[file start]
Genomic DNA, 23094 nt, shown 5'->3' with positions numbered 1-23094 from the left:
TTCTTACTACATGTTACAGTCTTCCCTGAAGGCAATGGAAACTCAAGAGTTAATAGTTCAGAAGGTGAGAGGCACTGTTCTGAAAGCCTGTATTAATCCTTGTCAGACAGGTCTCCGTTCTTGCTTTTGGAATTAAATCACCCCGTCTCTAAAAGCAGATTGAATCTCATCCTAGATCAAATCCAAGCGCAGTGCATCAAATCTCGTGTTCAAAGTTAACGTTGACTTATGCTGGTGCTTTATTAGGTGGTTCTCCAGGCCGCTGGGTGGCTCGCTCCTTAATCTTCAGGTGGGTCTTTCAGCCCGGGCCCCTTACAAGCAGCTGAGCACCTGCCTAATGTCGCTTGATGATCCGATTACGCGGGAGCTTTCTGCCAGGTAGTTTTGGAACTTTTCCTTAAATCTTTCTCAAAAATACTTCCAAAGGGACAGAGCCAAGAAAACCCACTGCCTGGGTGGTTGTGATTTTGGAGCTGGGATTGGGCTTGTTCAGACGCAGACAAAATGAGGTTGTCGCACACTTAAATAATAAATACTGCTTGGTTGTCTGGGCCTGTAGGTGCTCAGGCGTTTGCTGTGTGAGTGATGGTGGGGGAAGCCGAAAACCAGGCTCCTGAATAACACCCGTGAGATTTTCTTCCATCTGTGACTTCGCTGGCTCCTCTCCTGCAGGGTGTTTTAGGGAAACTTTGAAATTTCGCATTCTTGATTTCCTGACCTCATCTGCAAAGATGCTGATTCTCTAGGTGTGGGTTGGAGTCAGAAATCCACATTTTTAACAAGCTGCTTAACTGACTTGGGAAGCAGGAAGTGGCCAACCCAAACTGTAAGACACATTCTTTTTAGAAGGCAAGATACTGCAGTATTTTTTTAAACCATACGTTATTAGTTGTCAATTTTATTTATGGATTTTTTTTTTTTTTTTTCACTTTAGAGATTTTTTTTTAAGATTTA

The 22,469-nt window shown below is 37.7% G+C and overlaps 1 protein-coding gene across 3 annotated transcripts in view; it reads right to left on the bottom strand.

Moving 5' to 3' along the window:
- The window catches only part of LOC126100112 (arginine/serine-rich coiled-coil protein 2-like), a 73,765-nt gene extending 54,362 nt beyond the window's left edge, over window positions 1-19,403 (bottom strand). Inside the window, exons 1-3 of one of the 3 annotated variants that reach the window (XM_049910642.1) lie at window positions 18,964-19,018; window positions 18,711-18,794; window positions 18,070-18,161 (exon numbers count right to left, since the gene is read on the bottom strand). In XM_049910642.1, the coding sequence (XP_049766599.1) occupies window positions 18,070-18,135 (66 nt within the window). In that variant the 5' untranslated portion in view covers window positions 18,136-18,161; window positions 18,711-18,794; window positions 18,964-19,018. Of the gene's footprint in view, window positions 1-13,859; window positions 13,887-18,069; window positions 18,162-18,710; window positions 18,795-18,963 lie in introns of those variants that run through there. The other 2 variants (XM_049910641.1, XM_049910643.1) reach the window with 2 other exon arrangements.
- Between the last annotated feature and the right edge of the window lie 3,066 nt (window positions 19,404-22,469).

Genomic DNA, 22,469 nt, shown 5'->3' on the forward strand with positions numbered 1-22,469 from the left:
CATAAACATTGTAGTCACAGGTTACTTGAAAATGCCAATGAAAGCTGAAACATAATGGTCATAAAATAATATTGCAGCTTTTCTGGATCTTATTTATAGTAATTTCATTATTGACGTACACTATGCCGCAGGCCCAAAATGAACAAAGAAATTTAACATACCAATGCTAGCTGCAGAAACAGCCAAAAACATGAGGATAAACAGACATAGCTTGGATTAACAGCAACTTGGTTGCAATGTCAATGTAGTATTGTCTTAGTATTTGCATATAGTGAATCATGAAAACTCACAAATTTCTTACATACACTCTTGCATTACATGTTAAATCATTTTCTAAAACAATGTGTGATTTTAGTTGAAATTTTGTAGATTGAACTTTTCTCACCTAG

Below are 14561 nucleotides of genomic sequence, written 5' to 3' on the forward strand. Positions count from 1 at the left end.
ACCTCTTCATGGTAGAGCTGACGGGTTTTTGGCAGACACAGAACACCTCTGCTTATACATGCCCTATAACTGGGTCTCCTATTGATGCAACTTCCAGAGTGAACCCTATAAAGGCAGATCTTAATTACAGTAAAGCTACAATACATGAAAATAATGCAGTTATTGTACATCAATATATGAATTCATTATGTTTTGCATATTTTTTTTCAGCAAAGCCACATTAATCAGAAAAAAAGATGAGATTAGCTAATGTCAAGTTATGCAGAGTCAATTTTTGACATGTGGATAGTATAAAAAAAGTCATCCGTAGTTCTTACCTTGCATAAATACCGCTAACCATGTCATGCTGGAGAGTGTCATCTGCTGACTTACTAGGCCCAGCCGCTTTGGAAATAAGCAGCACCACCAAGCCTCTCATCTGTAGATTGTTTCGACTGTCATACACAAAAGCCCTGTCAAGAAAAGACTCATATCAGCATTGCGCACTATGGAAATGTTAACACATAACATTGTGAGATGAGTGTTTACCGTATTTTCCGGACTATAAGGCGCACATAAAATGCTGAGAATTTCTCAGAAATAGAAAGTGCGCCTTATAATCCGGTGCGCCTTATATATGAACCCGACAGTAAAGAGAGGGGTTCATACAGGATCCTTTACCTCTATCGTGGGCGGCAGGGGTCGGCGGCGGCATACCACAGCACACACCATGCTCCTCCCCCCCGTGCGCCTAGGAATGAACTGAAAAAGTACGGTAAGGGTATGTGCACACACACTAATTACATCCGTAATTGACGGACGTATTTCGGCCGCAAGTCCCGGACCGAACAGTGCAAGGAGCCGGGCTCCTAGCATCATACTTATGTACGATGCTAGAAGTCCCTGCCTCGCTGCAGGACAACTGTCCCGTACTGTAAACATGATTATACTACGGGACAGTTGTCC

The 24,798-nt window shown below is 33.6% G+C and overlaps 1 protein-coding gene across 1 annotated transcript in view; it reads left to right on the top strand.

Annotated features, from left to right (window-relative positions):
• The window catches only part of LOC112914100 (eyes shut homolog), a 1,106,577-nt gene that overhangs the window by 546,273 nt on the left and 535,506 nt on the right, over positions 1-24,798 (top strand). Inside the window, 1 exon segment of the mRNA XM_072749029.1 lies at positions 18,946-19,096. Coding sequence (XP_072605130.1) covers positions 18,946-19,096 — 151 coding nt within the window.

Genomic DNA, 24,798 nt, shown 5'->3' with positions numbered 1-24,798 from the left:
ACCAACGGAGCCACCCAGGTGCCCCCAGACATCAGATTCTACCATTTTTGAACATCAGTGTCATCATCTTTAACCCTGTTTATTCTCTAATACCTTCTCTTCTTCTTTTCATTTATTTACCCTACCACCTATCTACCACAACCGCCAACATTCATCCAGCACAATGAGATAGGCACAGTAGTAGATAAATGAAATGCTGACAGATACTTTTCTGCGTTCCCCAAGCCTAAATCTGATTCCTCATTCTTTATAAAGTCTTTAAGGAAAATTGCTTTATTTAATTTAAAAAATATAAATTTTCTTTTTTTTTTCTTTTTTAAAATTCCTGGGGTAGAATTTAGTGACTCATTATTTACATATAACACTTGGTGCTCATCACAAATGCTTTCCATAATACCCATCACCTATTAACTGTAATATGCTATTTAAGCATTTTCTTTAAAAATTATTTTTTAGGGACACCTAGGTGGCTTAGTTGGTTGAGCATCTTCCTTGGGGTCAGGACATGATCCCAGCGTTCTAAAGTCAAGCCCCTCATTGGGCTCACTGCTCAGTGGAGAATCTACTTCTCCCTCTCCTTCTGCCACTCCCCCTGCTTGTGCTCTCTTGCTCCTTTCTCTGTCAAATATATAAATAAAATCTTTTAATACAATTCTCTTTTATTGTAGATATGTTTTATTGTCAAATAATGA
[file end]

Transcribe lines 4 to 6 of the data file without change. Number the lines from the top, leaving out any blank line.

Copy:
Moving 5' to 3' along the window:
- The window catches only part of LOC126100112 (arginine/serine-rich coiled-coil protein 2-like), a 73,765-nt gene extending 54,362 nt beyond the window's left edge, over window positions 1-19,403 (bottom strand). Inside the window, exons 1-3 of one of the 3 annotated variants that reach the window (XM_049910642.1) lie at window positions 18,964-19,018; window positions 18,711-18,794; window positions 18,070-18,161 (exon numbers count right to left, since the gene is read on the bottom strand). In XM_049910642.1, the coding sequence (XP_049766599.1) occupies window positions 18,070-18,135 (66 nt within the window). In that variant the 5' untranslated portion in view covers window positions 18,136-18,161; window positions 18,711-18,794; window positions 18,964-19,018. Of the gene's footprint in view, window positions 1-13,859; window positions 13,887-18,069; window positions 18,162-18,710; window positions 18,795-18,963 lie in introns of those variants that run through there. The other 2 variants (XM_049910641.1, XM_049910643.1) reach the window with 2 other exon arrangements.
- Between the last annotated feature and the right edge of the window lie 3,066 nt (window positions 19,404-22,469).